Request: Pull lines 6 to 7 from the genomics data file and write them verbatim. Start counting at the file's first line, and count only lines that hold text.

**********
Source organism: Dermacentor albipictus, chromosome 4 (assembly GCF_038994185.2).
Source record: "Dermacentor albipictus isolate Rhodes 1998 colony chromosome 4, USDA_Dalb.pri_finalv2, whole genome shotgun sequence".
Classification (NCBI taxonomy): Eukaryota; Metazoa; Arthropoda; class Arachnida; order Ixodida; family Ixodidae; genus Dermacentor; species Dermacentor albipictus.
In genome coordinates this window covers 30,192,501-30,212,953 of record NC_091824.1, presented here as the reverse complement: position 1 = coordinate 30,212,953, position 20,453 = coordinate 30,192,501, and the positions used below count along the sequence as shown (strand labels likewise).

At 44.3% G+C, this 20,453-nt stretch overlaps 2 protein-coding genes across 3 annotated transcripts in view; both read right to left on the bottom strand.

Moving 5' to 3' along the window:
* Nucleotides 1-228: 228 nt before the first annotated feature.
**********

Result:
Moving 5' to 3' along the window:
* Nucleotides 1-228: 228 nt before the first annotated feature.